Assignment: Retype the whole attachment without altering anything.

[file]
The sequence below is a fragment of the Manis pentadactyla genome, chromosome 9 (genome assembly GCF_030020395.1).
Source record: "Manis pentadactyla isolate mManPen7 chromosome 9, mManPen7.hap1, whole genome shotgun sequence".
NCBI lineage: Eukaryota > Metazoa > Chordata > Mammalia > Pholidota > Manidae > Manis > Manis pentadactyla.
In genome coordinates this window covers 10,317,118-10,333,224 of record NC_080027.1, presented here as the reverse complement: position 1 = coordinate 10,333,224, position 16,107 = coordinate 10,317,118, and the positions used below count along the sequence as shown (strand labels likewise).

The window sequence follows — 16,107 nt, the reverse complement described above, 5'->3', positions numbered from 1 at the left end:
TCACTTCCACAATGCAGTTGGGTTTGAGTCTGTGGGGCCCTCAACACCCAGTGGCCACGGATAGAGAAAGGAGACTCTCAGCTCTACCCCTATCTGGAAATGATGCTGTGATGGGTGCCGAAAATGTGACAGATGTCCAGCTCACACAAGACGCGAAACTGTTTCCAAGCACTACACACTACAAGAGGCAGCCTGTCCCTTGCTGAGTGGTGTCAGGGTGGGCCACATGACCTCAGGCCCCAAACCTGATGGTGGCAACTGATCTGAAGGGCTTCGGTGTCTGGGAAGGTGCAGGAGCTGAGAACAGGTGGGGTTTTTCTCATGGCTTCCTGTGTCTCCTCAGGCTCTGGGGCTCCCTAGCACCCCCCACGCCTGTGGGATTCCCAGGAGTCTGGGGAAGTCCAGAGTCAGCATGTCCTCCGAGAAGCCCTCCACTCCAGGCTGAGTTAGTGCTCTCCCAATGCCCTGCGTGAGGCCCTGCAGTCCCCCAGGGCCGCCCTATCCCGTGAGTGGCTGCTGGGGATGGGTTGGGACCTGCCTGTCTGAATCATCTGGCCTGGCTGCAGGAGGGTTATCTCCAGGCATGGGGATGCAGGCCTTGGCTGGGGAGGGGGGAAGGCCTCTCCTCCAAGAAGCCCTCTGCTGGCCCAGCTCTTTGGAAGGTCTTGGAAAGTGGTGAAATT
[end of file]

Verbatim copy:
The sequence below is a fragment of the Manis pentadactyla genome, chromosome 9 (genome assembly GCF_030020395.1).
Source record: "Manis pentadactyla isolate mManPen7 chromosome 9, mManPen7.hap1, whole genome shotgun sequence".
NCBI lineage: Eukaryota > Metazoa > Chordata > Mammalia > Pholidota > Manidae > Manis > Manis pentadactyla.
In genome coordinates this window covers 10,317,118-10,333,224 of record NC_080027.1, presented here as the reverse complement: position 1 = coordinate 10,333,224, position 16,107 = coordinate 10,317,118, and the positions used below count along the sequence as shown (strand labels likewise).

The window sequence follows — 16,107 nt, the reverse complement described above, 5'->3', positions numbered from 1 at the left end:
TCACTTCCACAATGCAGTTGGGTTTGAGTCTGTGGGGCCCTCAACACCCAGTGGCCACGGATAGAGAAAGGAGACTCTCAGCTCTACCCCTATCTGGAAATGATGCTGTGATGGGTGCCGAAAATGTGACAGATGTCCAGCTCACACAAGACGCGAAACTGTTTCCAAGCACTACACACTACAAGAGGCAGCCTGTCCCTTGCTGAGTGGTGTCAGGGTGGGCCACATGACCTCAGGCCCCAAACCTGATGGTGGCAACTGATCTGAAGGGCTTCGGTGTCTGGGAAGGTGCAGGAGCTGAGAACAGGTGGGGTTTTTCTCATGGCTTCCTGTGTCTCCTCAGGCTCTGGGGCTCCCTAGCACCCCCCACGCCTGTGGGATTCCCAGGAGTCTGGGGAAGTCCAGAGTCAGCATGTCCTCCGAGAAGCCCTCCACTCCAGGCTGAGTTAGTGCTCTCCCAATGCCCTGCGTGAGGCCCTGCAGTCCCCCAGGGCCGCCCTATCCCGTGAGTGGCTGCTGGGGATGGGTTGGGACCTGCCTGTCTGAATCATCTGGCCTGGCTGCAGGAGGGTTATCTCCAGGCATGGGGATGCAGGCCTTGGCTGGGGAGGGGGGAAGGCCTCTCCTCCAAGAAGCCCTCTGCTGGCCCAGCTCTTTGGAAGGTCTTGGAAAGTGGTGAAATT